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Is it still possible to protect one’s online privacy?

Is it still possible to protect one’s online privacy?

NordVPN offers advice about staying private in the world dominated by data giants

Data has recently become the most valuable commodity in the world, the same way as oil was a century ago, and concerns are similar: most of the world’s data is in the hands of a few giants, namely Google, Facebook, Amazon, Microsoft and Apple.

As their reach keeps expanding and profits keep rising (their collective profit was over $25 billion in the first quarter of 2017), experts are calling for the need to break up their dominance or to create another platform that would provide a more private method of browsing. For example, German companies are planning to curb the data industry dominance by creating a joint platform that will allow customers to determine whether and how their personal data can be used by third parties.

In the meanwhile, the data dominance by industry giants results in personal users’ data being tracked, collected and sold to third parties.

Facebook knows a user’s friends, all interactions, sites visited (if they have a Facebook page), purchases, devices a person uses to access Facebook, and much more. Google collects a users’ name, email address, telephone number, credit card (if entered), one’s interaction with other websites, device used, search queries and so on. Google also stores information in a local browser as “cookies.”

When faced with such data control by a few large companies, people still have some power in their own hands to protect their privacy than they often can imagine. In fact, there are some simple steps for everyone to take that would significantly reduce intrusive behavior by Internet companies and protect one’s privacy.

NordVPN, a virtual private network company, offers a few simple rules:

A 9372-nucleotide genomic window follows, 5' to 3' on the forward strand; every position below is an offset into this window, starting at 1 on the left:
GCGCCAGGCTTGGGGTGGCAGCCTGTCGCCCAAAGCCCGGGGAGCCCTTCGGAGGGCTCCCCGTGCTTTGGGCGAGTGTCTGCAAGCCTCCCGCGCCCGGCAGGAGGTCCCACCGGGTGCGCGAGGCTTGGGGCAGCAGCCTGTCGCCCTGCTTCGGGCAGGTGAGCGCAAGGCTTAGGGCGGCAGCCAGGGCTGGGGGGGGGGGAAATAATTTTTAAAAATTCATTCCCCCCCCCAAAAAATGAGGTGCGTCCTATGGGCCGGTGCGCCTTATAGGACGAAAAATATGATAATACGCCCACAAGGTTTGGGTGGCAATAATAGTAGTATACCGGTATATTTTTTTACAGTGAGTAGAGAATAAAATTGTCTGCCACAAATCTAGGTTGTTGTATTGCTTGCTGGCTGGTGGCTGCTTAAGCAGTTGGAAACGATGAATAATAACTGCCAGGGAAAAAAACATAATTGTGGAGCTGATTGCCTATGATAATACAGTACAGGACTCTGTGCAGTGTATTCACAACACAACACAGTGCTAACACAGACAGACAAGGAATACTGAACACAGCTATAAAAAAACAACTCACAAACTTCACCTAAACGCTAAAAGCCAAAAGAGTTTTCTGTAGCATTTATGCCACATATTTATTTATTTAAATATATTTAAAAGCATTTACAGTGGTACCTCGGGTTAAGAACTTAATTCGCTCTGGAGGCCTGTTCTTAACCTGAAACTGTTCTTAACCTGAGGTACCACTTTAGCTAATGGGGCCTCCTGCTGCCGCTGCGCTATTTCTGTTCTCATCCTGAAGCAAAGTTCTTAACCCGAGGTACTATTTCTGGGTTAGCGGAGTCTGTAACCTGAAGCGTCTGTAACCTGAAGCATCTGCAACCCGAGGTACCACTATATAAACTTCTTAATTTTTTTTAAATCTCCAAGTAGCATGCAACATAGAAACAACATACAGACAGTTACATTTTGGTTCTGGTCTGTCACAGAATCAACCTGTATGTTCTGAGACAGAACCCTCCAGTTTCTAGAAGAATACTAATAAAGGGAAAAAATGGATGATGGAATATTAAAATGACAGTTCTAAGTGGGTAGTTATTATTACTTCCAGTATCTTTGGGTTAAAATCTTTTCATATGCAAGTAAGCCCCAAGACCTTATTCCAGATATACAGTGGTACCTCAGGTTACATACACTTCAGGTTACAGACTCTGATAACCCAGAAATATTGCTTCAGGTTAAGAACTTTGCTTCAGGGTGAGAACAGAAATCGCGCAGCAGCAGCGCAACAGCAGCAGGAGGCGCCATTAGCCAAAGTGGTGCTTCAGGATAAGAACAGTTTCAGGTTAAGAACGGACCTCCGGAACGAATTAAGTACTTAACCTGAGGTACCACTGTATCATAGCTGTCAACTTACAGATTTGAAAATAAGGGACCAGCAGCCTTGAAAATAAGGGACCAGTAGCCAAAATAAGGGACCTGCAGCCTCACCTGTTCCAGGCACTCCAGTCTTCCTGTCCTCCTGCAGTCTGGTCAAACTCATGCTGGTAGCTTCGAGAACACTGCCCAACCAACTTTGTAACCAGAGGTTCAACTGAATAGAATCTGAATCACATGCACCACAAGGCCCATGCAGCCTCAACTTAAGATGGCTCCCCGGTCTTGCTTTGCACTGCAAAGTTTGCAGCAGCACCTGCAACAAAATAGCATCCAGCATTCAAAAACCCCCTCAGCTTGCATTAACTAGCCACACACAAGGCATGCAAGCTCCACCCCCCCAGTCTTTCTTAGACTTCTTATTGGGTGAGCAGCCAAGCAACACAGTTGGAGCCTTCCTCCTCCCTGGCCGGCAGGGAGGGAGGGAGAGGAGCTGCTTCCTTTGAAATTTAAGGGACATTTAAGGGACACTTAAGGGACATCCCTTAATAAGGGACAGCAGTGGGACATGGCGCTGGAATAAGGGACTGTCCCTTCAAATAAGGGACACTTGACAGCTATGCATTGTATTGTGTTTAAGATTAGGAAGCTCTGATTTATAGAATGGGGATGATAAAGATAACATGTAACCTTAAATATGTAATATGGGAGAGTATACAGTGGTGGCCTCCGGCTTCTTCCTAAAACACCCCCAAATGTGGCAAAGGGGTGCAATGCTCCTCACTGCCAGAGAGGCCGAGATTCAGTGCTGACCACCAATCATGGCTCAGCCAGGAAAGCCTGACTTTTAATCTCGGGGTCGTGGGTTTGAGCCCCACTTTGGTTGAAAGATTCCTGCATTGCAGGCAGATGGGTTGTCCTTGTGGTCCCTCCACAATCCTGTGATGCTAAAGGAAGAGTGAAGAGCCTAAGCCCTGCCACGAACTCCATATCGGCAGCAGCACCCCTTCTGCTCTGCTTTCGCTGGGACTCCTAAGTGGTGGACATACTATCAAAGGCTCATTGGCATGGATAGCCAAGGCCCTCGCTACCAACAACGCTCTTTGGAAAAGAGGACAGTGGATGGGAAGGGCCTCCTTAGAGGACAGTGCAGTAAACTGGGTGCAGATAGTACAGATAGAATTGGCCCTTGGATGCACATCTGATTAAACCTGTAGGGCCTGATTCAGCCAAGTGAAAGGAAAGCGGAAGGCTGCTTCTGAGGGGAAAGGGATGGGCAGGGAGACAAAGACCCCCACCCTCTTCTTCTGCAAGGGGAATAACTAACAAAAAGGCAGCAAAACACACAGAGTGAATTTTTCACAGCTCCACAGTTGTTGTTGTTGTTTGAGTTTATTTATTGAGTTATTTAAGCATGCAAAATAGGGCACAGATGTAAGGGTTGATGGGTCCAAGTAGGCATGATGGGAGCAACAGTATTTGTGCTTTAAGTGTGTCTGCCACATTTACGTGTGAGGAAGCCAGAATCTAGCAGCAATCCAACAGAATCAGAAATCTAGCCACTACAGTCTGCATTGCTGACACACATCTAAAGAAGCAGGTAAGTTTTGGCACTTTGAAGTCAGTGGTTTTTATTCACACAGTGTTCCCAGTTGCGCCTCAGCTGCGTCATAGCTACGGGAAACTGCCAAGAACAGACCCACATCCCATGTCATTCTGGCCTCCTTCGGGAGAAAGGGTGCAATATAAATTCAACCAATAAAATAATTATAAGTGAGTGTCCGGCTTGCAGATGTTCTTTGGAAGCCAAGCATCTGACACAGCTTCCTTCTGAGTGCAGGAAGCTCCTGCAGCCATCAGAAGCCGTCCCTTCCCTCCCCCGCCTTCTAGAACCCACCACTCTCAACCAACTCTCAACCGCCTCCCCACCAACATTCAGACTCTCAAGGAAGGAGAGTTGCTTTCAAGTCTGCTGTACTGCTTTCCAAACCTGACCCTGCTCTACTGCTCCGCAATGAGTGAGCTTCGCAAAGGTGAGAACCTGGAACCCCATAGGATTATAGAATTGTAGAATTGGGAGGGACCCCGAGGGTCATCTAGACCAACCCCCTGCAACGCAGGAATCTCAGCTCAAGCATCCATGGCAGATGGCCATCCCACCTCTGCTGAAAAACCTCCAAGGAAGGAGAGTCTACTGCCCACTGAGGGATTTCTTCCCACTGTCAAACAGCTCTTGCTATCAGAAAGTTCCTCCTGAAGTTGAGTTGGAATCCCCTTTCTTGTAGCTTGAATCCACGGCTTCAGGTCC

1. Facebook. Use Facebook’s Download Your Information tool to find out what kind of personal information is collected. Make sure to visit privacy settings and select who can see which information. And certainly, be careful what kind of information you share with Facebook. Some people, for example, choose not to use their real names, location and other personal data.
  2. Google. The first step is to use Google’s Privacy Checkup to see how much information you might be voluntarily sharing. Secondly, see how private are your apps. Google’s Privacy Policy actually allows to turn off tracking, voice searches, and other features, to view and edit one’s preferences or to adjust one’s public profile. Also, make sure you use 2-step verification.
  3. Overall Internet privacy. VPN (Virtual Private Network) is the most common and secure tool used to stay private online. A VPN encrypts data between a user’s computer and VPN server and routes it through a secure tunnel, so all online activity becomes invisible to trackers, data collectors and any kinds of data spies. For example, only a VPN can help bypass new increased ISP data collection in the U.S., as well as the potential removal of net neutrality.

See more on Cyber Security: How vulnerable is your business? in the 2017 Progress edition.
Read more Progress stories online.

The 2017 Progress magazine celebrates Okanagan business stories.

 

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Progress Magazine

Progress – Okanagan Life's special annual business publication. Valley stories told by the people behind them (sponsored content). From Okanagan homes and real estate to insurance, health and retail, our business profiles cover the Okanagan Valley and Thompson Shuswap.

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